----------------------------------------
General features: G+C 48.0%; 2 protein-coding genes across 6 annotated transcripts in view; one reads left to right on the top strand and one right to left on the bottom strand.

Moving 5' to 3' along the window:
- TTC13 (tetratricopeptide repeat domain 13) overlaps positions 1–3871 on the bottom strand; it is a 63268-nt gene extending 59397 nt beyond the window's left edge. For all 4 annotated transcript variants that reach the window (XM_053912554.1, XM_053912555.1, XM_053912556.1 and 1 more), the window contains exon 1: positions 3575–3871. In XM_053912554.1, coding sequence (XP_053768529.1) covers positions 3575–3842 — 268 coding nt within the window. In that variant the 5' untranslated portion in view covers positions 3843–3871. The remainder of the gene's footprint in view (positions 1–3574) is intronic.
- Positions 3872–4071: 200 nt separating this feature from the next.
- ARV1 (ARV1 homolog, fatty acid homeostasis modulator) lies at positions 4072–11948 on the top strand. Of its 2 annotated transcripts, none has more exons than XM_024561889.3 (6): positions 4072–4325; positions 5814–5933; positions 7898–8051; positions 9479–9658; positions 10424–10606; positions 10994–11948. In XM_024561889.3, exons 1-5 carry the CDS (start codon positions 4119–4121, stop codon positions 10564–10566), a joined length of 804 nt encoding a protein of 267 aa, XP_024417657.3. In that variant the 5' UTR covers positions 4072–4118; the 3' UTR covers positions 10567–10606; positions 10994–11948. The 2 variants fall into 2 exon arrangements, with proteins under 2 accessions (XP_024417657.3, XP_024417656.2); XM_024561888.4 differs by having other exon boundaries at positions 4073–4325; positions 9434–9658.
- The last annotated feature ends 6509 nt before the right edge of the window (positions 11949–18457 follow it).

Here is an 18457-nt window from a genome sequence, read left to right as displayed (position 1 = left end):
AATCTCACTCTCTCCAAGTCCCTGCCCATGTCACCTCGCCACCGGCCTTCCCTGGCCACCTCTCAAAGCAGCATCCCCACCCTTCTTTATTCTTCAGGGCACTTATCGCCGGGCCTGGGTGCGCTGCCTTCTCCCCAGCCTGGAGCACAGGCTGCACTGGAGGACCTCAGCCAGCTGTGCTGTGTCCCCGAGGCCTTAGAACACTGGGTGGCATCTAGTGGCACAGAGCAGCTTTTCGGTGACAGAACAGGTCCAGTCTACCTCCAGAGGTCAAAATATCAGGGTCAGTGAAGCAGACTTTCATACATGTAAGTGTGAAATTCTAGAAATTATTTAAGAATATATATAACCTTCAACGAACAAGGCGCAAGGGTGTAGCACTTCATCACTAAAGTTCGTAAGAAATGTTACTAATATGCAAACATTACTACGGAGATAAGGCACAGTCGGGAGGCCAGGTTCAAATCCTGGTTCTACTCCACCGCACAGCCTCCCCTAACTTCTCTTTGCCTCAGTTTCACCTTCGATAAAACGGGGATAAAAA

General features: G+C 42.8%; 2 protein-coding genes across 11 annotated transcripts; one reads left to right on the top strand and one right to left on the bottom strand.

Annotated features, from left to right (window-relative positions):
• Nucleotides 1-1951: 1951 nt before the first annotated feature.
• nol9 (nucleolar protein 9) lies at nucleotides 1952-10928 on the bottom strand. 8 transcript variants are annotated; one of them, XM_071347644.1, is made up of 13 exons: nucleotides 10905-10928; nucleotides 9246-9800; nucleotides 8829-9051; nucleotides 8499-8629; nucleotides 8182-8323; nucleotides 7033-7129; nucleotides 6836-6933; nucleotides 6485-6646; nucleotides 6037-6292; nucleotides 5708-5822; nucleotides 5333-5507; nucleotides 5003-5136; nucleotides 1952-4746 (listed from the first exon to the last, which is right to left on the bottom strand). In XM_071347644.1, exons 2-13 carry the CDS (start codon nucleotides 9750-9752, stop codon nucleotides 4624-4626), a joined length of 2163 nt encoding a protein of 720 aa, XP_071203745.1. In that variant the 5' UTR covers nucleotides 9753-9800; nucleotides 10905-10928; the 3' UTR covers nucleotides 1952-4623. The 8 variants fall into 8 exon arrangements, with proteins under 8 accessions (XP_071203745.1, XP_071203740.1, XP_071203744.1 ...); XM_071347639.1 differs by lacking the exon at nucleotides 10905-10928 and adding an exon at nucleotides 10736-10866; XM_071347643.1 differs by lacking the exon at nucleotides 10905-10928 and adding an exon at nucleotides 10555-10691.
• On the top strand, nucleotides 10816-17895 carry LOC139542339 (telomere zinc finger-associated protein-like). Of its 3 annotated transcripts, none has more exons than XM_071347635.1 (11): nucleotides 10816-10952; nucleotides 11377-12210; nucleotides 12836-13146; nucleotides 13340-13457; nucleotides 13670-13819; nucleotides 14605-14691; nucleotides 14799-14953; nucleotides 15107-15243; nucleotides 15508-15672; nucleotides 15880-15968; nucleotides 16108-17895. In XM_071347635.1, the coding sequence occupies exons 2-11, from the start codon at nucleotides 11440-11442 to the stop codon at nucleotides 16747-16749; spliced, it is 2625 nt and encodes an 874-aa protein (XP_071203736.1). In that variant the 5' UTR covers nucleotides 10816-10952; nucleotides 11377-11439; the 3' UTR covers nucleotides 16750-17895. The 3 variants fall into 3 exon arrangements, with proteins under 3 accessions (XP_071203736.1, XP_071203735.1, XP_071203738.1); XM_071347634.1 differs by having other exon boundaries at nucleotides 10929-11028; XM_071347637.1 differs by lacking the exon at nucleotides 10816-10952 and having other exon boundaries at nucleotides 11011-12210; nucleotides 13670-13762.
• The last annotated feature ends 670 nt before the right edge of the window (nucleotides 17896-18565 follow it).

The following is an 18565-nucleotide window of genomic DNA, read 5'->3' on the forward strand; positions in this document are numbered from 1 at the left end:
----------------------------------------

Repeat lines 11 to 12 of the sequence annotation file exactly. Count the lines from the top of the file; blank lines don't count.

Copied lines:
• Nucleotides 1-1951: 1951 nt before the first annotated feature.
• nol9 (nucleolar protein 9) lies at nucleotides 1952-10928 on the bottom strand. 8 transcript variants are annotated; one of them, XM_071347644.1, is made up of 13 exons: nucleotides 10905-10928; nucleotides 9246-9800; nucleotides 8829-9051; nucleotides 8499-8629; nucleotides 8182-8323; nucleotides 7033-7129; nucleotides 6836-6933; nucleotides 6485-6646; nucleotides 6037-6292; nucleotides 5708-5822; nucleotides 5333-5507; nucleotides 5003-5136; nucleotides 1952-4746 (listed from the first exon to the last, which is right to left on the bottom strand). In XM_071347644.1, exons 2-13 carry the CDS (start codon nucleotides 9750-9752, stop codon nucleotides 4624-4626), a joined length of 2163 nt encoding a protein of 720 aa, XP_071203745.1. In that variant the 5' UTR covers nucleotides 9753-9800; nucleotides 10905-10928; the 3' UTR covers nucleotides 1952-4623. The 8 variants fall into 8 exon arrangements, with proteins under 8 accessions (XP_071203745.1, XP_071203740.1, XP_071203744.1 ...); XM_071347639.1 differs by lacking the exon at nucleotides 10905-10928 and adding an exon at nucleotides 10736-10866; XM_071347643.1 differs by lacking the exon at nucleotides 10905-10928 and adding an exon at nucleotides 10555-10691.